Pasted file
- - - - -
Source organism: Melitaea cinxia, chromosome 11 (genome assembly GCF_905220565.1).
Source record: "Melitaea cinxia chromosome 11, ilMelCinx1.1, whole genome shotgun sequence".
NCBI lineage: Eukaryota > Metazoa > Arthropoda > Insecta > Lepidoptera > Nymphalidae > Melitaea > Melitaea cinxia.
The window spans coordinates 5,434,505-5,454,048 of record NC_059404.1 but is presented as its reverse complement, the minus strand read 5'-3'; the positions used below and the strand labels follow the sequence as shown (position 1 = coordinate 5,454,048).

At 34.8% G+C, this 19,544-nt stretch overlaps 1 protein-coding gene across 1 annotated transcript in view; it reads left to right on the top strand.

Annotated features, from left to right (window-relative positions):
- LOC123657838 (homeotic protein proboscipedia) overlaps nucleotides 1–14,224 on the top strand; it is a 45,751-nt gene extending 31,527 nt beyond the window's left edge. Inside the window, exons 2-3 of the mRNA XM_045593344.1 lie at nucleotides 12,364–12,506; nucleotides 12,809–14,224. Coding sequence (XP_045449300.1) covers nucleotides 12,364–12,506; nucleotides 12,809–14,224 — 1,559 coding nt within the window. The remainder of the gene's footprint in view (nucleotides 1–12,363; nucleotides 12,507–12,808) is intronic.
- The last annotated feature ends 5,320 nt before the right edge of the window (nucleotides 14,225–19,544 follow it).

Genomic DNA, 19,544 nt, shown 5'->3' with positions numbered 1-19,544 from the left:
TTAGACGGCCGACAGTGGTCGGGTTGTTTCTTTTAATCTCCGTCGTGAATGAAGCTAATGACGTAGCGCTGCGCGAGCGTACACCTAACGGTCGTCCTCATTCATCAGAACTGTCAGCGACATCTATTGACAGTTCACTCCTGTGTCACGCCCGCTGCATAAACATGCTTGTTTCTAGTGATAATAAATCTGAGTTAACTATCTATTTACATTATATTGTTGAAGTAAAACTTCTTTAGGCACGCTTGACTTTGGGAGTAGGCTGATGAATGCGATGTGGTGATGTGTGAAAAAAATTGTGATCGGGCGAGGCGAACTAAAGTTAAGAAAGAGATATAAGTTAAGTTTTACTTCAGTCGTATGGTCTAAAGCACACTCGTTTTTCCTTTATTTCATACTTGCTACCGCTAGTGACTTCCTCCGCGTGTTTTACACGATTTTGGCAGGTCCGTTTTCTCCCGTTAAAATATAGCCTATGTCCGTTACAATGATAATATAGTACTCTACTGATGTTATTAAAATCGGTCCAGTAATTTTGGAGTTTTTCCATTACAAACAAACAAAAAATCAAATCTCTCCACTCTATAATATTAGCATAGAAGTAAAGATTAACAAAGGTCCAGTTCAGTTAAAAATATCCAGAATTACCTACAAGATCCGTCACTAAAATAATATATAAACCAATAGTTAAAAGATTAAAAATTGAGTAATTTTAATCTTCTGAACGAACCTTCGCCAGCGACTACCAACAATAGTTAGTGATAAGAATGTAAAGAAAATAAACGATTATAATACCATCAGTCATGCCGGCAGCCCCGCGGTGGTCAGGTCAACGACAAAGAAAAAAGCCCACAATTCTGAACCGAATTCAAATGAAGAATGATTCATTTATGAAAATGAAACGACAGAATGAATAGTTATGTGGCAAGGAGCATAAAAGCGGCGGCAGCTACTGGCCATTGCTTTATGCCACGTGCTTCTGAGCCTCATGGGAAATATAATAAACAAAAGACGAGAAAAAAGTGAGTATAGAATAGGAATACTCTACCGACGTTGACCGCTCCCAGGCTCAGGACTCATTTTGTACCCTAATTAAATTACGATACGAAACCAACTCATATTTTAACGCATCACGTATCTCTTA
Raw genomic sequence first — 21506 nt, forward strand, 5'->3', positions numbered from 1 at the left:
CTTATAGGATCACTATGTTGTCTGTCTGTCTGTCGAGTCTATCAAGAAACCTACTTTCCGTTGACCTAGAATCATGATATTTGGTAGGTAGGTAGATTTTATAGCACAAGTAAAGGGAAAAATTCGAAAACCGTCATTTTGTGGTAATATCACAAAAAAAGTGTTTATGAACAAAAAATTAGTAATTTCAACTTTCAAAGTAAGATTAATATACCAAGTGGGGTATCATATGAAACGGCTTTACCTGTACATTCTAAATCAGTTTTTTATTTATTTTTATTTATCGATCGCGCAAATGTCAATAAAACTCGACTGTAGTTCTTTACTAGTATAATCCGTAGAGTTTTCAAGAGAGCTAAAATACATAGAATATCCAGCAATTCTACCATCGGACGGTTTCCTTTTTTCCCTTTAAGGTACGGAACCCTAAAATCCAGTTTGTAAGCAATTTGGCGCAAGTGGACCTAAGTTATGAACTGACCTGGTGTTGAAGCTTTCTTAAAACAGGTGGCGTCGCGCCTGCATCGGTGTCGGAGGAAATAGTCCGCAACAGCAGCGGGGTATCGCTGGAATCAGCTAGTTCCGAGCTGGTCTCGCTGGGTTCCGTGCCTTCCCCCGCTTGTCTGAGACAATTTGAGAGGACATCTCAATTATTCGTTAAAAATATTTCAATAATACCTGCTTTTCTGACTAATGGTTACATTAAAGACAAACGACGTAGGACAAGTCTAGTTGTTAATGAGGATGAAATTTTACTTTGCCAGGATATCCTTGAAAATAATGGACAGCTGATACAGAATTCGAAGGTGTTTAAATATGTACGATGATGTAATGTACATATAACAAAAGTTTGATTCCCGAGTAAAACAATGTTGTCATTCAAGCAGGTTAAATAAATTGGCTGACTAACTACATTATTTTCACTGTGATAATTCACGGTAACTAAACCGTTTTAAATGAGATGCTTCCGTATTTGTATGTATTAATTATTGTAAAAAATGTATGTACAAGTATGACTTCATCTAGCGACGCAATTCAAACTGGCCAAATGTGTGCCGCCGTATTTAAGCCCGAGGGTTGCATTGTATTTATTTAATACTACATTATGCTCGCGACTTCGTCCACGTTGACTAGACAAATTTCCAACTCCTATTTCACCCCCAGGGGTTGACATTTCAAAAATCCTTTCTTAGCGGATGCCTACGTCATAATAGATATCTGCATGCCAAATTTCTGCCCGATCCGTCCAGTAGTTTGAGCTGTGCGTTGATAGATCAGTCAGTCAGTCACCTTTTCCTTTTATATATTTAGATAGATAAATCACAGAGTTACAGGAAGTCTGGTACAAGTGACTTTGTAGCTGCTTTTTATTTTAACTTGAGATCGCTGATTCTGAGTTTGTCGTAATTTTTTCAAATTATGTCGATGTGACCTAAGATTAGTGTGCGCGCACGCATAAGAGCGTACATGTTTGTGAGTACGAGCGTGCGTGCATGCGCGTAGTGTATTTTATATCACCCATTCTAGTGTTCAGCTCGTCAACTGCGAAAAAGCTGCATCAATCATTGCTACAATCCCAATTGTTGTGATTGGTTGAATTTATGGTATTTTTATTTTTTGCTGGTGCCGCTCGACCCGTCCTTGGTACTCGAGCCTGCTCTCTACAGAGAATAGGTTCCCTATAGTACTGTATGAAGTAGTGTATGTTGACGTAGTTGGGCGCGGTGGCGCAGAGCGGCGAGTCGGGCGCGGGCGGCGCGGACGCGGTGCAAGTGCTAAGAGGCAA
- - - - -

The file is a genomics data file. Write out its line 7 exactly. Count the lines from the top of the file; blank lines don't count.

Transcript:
- LOC123657838 (homeotic protein proboscipedia) overlaps nucleotides 1–14,224 on the top strand; it is a 45,751-nt gene extending 31,527 nt beyond the window's left edge. Inside the window, exons 2-3 of the mRNA XM_045593344.1 lie at nucleotides 12,364–12,506; nucleotides 12,809–14,224. Coding sequence (XP_045449300.1) covers nucleotides 12,364–12,506; nucleotides 12,809–14,224 — 1,559 coding nt within the window. The remainder of the gene's footprint in view (nucleotides 1–12,363; nucleotides 12,507–12,808) is intronic.